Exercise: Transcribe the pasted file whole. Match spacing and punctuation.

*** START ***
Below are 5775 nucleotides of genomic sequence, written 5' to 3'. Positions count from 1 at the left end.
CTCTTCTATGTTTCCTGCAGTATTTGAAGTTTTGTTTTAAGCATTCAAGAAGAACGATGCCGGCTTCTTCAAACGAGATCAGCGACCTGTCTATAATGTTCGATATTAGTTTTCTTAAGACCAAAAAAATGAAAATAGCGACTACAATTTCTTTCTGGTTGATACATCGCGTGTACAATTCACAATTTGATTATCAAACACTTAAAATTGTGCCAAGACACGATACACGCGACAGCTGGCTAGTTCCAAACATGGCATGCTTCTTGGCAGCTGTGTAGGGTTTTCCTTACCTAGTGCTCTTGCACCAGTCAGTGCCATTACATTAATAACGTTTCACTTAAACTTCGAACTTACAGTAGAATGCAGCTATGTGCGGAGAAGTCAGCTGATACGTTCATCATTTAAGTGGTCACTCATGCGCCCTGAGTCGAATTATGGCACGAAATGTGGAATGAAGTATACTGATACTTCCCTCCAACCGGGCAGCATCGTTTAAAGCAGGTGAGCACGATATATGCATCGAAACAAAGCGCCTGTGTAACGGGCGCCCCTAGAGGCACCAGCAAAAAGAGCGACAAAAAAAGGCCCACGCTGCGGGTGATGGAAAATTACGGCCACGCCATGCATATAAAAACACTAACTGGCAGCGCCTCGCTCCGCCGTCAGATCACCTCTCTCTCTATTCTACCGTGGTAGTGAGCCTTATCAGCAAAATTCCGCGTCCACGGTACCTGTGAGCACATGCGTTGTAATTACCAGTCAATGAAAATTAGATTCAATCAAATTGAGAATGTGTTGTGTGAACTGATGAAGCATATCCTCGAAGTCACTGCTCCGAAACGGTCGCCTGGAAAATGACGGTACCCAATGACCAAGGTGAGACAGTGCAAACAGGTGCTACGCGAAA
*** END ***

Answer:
Below are 5775 nucleotides of genomic sequence, written 5' to 3'. Positions count from 1 at the left end.
CTCTTCTATGTTTCCTGCAGTATTTGAAGTTTTGTTTTAAGCATTCAAGAAGAACGATGCCGGCTTCTTCAAACGAGATCAGCGACCTGTCTATAATGTTCGATATTAGTTTTCTTAAGACCAAAAAAATGAAAATAGCGACTACAATTTCTTTCTGGTTGATACATCGCGTGTACAATTCACAATTTGATTATCAAACACTTAAAATTGTGCCAAGACACGATACACGCGACAGCTGGCTAGTTCCAAACATGGCATGCTTCTTGGCAGCTGTGTAGGGTTTTCCTTACCTAGTGCTCTTGCACCAGTCAGTGCCATTACATTAATAACGTTTCACTTAAACTTCGAACTTACAGTAGAATGCAGCTATGTGCGGAGAAGTCAGCTGATACGTTCATCATTTAAGTGGTCACTCATGCGCCCTGAGTCGAATTATGGCACGAAATGTGGAATGAAGTATACTGATACTTCCCTCCAACCGGGCAGCATCGTTTAAAGCAGGTGAGCACGATATATGCATCGAAACAAAGCGCCTGTGTAACGGGCGCCCCTAGAGGCACCAGCAAAAAGAGCGACAAAAAAAGGCCCACGCTGCGGGTGATGGAAAATTACGGCCACGCCATGCATATAAAAACACTAACTGGCAGCGCCTCGCTCCGCCGTCAGATCACCTCTCTCTCTATTCTACCGTGGTAGTGAGCCTTATCAGCAAAATTCCGCGTCCACGGTACCTGTGAGCACATGCGTTGTAATTACCAGTCAATGAAAATTAGATTCAATCAAATTGAGAATGTGTTGTGTGAACTGATGAAGCATATCCTCGAAGTCACTGCTCCGAAACGGTCGCCTGGAAAATGACGGTACCCAATGACCAAGGTGAGACAGTGCAAACAGGTGCTACGCGAAA